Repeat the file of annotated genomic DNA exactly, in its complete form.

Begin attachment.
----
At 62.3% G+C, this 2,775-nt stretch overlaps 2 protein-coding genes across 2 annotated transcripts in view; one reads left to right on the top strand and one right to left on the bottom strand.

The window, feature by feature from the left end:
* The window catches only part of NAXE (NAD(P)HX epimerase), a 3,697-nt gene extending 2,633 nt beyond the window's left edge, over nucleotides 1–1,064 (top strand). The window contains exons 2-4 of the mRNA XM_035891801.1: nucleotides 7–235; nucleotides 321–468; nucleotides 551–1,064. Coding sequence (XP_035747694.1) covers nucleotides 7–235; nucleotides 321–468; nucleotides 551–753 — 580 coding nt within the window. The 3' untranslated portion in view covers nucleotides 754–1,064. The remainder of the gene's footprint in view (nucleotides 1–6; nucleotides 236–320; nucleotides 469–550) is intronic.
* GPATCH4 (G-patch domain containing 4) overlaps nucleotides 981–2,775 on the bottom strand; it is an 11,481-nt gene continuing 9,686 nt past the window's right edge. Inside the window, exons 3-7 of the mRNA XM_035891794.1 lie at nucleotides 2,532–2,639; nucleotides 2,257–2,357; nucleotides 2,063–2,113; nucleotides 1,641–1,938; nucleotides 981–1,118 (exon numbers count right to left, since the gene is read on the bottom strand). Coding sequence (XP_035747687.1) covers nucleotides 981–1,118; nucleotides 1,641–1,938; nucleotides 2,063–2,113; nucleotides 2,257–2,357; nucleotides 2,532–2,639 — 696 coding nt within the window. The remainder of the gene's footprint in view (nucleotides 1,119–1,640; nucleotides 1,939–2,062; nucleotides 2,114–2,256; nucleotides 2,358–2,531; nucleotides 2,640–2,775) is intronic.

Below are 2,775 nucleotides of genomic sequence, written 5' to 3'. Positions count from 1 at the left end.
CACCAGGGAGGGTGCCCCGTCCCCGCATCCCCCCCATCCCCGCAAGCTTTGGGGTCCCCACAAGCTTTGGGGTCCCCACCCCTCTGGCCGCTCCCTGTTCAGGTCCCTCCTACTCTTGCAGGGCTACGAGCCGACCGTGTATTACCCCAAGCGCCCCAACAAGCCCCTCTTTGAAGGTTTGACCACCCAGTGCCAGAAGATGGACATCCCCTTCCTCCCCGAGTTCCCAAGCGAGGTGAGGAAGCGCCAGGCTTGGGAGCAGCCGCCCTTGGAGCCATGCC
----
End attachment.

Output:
At 62.3% G+C, this 2,775-nt stretch overlaps 2 protein-coding genes across 2 annotated transcripts in view; one reads left to right on the top strand and one right to left on the bottom strand.

The window, feature by feature from the left end:
* The window catches only part of NAXE (NAD(P)HX epimerase), a 3,697-nt gene extending 2,633 nt beyond the window's left edge, over nucleotides 1–1,064 (top strand). The window contains exons 2-4 of the mRNA XM_035891801.1: nucleotides 7–235; nucleotides 321–468; nucleotides 551–1,064. Coding sequence (XP_035747694.1) covers nucleotides 7–235; nucleotides 321–468; nucleotides 551–753 — 580 coding nt within the window. The 3' untranslated portion in view covers nucleotides 754–1,064. The remainder of the gene's footprint in view (nucleotides 1–6; nucleotides 236–320; nucleotides 469–550) is intronic.
* GPATCH4 (G-patch domain containing 4) overlaps nucleotides 981–2,775 on the bottom strand; it is an 11,481-nt gene continuing 9,686 nt past the window's right edge. Inside the window, exons 3-7 of the mRNA XM_035891794.1 lie at nucleotides 2,532–2,639; nucleotides 2,257–2,357; nucleotides 2,063–2,113; nucleotides 1,641–1,938; nucleotides 981–1,118 (exon numbers count right to left, since the gene is read on the bottom strand). Coding sequence (XP_035747687.1) covers nucleotides 981–1,118; nucleotides 1,641–1,938; nucleotides 2,063–2,113; nucleotides 2,257–2,357; nucleotides 2,532–2,639 — 696 coding nt within the window. The remainder of the gene's footprint in view (nucleotides 1,119–1,640; nucleotides 1,939–2,062; nucleotides 2,114–2,256; nucleotides 2,358–2,531; nucleotides 2,640–2,775) is intronic.

Below are 2,775 nucleotides of genomic sequence, written 5' to 3'. Positions count from 1 at the left end.
CACCAGGGAGGGTGCCCCGTCCCCGCATCCCCCCCATCCCCGCAAGCTTTGGGGTCCCCACAAGCTTTGGGGTCCCCACCCCTCTGGCCGCTCCCTGTTCAGGTCCCTCCTACTCTTGCAGGGCTACGAGCCGACCGTGTATTACCCCAAGCGCCCCAACAAGCCCCTCTTTGAAGGTTTGACCACCCAGTGCCAGAAGATGGACATCCCCTTCCTCCCCGAGTTCCCAAGCGAGGTGAGGAAGCGCCAGGCTTGGGAGCAGCCGCCCTTGGAGCCATGCC